This will be an occasional series about good writers who either haven’t produced very much book-length speculative fiction, or are, in my opinion, under-appreciated.
Jim Aikin is something of a mix of the two categories. These days, he blogs mostly about music and MIDI, and he’s writing books like Fruityloops: The Ultimate Electronic Virtual Music Studio. Some years ago, though, he wrote some terrific science fiction. He still hasn’t entirely given that up for music, and he produces the occasional blog post on writing (including tips for authors), such as this one, on writing effective dialogue.
In the science fiction and fantasy realm, Aikin published two (or perhaps two and a half) books. The first, Walk the Moon’s Road, was a science fiction piece about the interaction between humans and Vli – a tri-gendered race that requires an intermediary lilith between the ‘male’ and ‘female’. I don’t know that the book made much of an impact. I found it a compelling idea, but convoluted.
So, I’ve told you that Aikin writes about music, and had one okay SF book. Why are we here? Because of his second book, The Wall at the Edge of the World. I read this when it first came out in the early ’90s, and was bowled over by it. It’s another SF story, this time about a culture (a single city in the wasteland) of telepaths. Into that city, Danlo Ree is born a “null”, without telepathic skill. He eventually discovers that much of the society is based on a lie, and in the course of events, meets up with a group of wild humans living outside the city. Aikin does an exemplary job of bringing an all-too plausible culture to life with evocative writing and and well-developed characters.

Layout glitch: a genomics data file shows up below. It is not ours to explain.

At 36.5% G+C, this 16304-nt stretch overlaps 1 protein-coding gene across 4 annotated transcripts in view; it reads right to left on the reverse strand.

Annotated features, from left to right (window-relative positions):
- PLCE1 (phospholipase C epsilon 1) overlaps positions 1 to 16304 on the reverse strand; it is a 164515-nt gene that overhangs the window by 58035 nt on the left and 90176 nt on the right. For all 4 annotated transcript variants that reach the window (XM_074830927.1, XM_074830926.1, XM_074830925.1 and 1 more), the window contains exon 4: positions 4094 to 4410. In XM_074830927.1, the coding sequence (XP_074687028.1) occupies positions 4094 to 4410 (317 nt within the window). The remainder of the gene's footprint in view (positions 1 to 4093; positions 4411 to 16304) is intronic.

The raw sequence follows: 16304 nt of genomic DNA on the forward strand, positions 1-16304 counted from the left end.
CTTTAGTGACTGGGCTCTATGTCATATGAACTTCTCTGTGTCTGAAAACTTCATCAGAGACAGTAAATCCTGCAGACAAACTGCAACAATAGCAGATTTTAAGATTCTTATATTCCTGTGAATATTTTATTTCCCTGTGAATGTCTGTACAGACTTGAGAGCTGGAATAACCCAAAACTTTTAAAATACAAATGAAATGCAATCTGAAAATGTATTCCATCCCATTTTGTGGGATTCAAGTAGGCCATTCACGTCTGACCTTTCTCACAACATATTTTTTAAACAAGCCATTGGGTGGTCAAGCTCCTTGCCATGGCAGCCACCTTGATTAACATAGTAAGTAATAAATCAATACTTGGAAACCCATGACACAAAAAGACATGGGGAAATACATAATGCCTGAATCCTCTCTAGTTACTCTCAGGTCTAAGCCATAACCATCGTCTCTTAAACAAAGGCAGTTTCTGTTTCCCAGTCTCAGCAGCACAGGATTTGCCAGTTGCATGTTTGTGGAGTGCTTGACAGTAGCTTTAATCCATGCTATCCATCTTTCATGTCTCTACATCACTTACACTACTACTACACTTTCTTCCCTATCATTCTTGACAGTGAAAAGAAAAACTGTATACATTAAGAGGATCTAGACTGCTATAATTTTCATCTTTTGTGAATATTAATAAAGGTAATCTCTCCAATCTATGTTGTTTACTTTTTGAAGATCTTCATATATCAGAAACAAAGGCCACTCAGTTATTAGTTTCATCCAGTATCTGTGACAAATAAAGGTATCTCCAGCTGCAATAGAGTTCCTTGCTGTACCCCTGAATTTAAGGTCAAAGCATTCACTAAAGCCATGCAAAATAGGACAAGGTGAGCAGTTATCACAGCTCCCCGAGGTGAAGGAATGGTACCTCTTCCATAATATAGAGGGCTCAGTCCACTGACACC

People who know about this book have been highly impressed. Sadly, it’s not a huge group. The Wall at the Edge of the World is not available in electronic format, but you can buy physical copies at major online booksellers and used bookstores, and I strongly recommend that you do. It’s a great, well-told story that’s stuck with me for decades.
More recently, Aikin wrote the first book of a fantasy trilogy (The Leafstone Shield), and published it online for free download. It was a fun, young adult-oriented fantasy with clear ecological themes. The link is gone now, and I understand he’s considering revising and republishing the story. I hope so.
Happily, Aikin also has a set of short stories on his website, many previously published in F&SF and Asimov’s – some quite recently. While his books are hard to categorize, the short stories tend to be urban, with a mid-century, Jack Finney feel to them. If you can’t find Walk the Moon’s Road, or just want a taste of Aikin’s style, these are a good place to start. You never know – if enough people ask for more, maybe he’ll start writing SFF again.
Have you read Jim Aikin? Who’s your favorite low intensity author?